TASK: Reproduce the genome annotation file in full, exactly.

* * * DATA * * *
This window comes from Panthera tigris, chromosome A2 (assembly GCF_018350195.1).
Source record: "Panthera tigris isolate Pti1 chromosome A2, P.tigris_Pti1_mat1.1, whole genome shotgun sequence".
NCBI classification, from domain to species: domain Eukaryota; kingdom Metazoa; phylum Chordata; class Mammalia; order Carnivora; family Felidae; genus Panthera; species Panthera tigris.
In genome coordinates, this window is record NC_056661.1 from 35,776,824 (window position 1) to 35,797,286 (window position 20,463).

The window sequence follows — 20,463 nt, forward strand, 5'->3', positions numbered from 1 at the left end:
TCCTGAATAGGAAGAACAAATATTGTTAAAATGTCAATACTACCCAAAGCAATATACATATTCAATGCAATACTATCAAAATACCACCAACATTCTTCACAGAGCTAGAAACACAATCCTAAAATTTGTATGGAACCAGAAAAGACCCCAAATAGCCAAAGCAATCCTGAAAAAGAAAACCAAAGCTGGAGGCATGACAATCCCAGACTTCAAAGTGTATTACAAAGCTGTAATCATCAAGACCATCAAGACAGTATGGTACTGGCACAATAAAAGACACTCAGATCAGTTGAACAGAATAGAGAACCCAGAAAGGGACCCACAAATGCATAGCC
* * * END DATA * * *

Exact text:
This window comes from Panthera tigris, chromosome A2 (assembly GCF_018350195.1).
Source record: "Panthera tigris isolate Pti1 chromosome A2, P.tigris_Pti1_mat1.1, whole genome shotgun sequence".
NCBI classification, from domain to species: domain Eukaryota; kingdom Metazoa; phylum Chordata; class Mammalia; order Carnivora; family Felidae; genus Panthera; species Panthera tigris.
In genome coordinates, this window is record NC_056661.1 from 35,776,824 (window position 1) to 35,797,286 (window position 20,463).

The window sequence follows — 20,463 nt, forward strand, 5'->3', positions numbered from 1 at the left end:
TCCTGAATAGGAAGAACAAATATTGTTAAAATGTCAATACTACCCAAAGCAATATACATATTCAATGCAATACTATCAAAATACCACCAACATTCTTCACAGAGCTAGAAACACAATCCTAAAATTTGTATGGAACCAGAAAAGACCCCAAATAGCCAAAGCAATCCTGAAAAAGAAAACCAAAGCTGGAGGCATGACAATCCCAGACTTCAAAGTGTATTACAAAGCTGTAATCATCAAGACCATCAAGACAGTATGGTACTGGCACAATAAAAGACACTCAGATCAGTTGAACAGAATAGAGAACCCAGAAAGGGACCCACAAATGCATAGCC